Album: Forgotten Days
Label: Nuclear Blast
Genre: Doom Metal
Country: United States
Release Date: October 23, 2020
For fans of: Warning, Khemmis, SubRosa
Pallbearer is a band that got itself in a bit of an uncomfortable position regarding its reception. The Arkansas quartet proved that they weren’t happy with keeping their sound safe and consistent. Each album delivered something new, a shift in sound from the previous one, while still keeping the general philosophy of sombre doom metal. Many bands do this of course, to better or worse effect, but Pallbearer is in the situation where their debut, “Extinction and Sorrow” was such a huge hit with which fans instantly formed a strong emotional connection, fully understandable due to not only a superbly crafted and insanely heavy doom record, but also a very heartfelt one. Their popularity soared, and they eventually landed a deal with Nuclear Blast, a major metal label.
All considered, this seems like a recipe for many disappointed fans, who strongly resonated with their debut and even follow-up, but couldn’t find the same feeling in the new releases. This especially came to fore with Pallbearer’s third album, “Heartless”, their Nuclear Blast debut and notable shift from inscrutable heaviness towards a more subdued, alt rock inspired sound with slightly faster tempos and intricate melodic guitarwork (though don’t get me wrong, it was still properly hard-hitting doom metal). The fandom was divided, with some (including myself) welcoming the stylistic changeup, noting how well executed it was, with others crying out that this is not the Pallbearer they know and love. And since there’s no lack of elitism in metal fandoms, accusations of selling out for a major label deal were also heard. There was also a middle ground, with fans who considered “Heartless” okay, but were worried that Pallbearer were losing their edge. In this context, the next album was always going to be a test for Pallbearer. Were they going to manage to keep their old fans or drive them away for good? Were they going to return to their old sound to the wishes of the many, or will they further go the way of for example Katatonia and Anathema towards more of an alt rock sound? There were many questions, and it is now finally time to answer them.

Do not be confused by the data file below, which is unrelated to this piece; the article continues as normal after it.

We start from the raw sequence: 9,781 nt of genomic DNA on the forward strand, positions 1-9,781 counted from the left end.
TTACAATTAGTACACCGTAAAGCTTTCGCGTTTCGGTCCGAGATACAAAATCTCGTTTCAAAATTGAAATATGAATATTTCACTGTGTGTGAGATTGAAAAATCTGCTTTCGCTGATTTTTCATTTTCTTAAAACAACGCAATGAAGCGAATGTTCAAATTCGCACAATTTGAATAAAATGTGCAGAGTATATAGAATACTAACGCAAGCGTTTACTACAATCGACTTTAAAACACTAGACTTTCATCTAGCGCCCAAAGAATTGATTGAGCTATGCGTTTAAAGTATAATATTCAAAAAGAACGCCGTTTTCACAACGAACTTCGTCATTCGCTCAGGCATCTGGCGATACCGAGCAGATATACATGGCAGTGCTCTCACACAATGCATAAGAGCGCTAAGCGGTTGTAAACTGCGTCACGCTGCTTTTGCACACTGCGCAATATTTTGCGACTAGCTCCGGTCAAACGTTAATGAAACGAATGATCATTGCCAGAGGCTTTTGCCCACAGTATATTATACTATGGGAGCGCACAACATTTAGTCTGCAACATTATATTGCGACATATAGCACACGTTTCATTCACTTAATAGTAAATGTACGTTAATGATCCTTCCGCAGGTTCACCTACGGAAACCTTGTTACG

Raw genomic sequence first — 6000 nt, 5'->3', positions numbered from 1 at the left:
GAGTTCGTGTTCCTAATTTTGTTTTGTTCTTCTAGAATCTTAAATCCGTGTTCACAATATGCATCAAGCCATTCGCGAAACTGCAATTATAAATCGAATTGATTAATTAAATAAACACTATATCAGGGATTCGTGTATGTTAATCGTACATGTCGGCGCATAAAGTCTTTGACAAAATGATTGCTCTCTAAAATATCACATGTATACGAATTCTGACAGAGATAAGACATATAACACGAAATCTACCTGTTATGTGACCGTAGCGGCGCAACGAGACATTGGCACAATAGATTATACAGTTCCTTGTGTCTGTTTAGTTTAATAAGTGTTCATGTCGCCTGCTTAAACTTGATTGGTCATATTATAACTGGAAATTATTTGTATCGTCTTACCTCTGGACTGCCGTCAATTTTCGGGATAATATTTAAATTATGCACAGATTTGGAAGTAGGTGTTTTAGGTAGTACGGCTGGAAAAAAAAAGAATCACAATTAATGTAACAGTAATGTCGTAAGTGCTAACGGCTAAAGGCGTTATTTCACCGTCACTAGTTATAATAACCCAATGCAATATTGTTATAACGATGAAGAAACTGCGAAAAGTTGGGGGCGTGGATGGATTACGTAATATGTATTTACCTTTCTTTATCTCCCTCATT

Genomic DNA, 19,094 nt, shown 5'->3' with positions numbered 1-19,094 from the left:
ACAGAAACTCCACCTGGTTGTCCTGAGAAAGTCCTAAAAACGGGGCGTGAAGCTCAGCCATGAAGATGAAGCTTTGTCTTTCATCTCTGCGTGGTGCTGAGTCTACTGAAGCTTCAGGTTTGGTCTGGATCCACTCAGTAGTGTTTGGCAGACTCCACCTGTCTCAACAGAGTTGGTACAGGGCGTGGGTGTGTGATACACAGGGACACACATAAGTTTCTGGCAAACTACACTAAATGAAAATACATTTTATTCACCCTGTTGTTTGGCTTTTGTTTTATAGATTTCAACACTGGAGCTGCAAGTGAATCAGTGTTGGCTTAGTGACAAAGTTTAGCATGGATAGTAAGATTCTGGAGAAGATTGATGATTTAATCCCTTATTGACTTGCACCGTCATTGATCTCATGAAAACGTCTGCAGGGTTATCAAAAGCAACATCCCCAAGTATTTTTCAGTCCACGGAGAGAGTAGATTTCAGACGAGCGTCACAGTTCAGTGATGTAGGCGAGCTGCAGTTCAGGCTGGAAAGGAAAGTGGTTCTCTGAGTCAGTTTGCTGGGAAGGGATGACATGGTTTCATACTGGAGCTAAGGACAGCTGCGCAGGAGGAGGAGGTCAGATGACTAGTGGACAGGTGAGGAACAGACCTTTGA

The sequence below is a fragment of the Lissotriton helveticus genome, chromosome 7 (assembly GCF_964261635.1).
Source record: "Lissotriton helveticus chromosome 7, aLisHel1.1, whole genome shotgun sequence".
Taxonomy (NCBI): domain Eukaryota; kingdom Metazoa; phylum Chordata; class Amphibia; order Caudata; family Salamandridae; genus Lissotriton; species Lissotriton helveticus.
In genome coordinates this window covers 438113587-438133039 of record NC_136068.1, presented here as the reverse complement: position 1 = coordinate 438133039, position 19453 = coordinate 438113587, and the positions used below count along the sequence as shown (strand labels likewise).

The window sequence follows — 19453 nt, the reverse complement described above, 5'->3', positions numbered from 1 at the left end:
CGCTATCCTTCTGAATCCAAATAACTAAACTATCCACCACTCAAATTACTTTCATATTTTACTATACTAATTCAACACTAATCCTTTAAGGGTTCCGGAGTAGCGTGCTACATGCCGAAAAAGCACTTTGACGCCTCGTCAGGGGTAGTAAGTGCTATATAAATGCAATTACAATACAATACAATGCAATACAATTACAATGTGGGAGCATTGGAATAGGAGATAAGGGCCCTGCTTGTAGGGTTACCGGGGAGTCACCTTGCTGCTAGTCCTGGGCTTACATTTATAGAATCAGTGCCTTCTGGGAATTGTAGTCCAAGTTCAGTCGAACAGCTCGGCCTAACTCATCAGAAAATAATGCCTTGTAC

Here are the results. “Forgotten Days” is certainly not a repetition of “Heartless”. Neither did it go full-on alternative rock. It is also not a full return to “Sorrow and Extinction” or “Foundations of Burden”. But it’s also not something completely new. It is instead a sort of middle ground, a return to the super-heavy sound of the old albums combined with everything Pallbearer employed on “Heartless”. It is in a way a recap of their career, because all you heard on previous releases, you’ll hear it again on “Forgotten Days”.
The years of experience show not only in the variety of techniques used, but in the quality of the songwriting as well. Not every song out of the collection of eight is top-notch stuff, some unfortunately being filler, but a couple are surely some of the finest-crafted that Pallbearer did so far. The opener “Forgotten Days” immediately signals the renewal of the super-heavy sound with a slab of feedback, pounding drums and crushing riffage, coupled with a gnarly traditional doom vibe throughout before finishing with the Pallbearer-trademark melodic dirge we know and love. The second track, “Riverbed” is a “Heartless” throwback taking good advantage of the louder production. The first two tracks clearly state the album’s compositional direction, and if you’ve been bought this far, you’ll like the rest. If you haven’t, and you get through the filler “Stasis”, you’ll be greeted by “Silver Wings”, a song has already been lauded as the highlight of the album and possibly one of the best Pallbearer ever did. It’s the pinnacle of the combination of old and new Pallbearer, playing and successfully combining both of their strengths in a heart-wrenching 12-minute epitaph. If nothing, you should check the album for this track alone.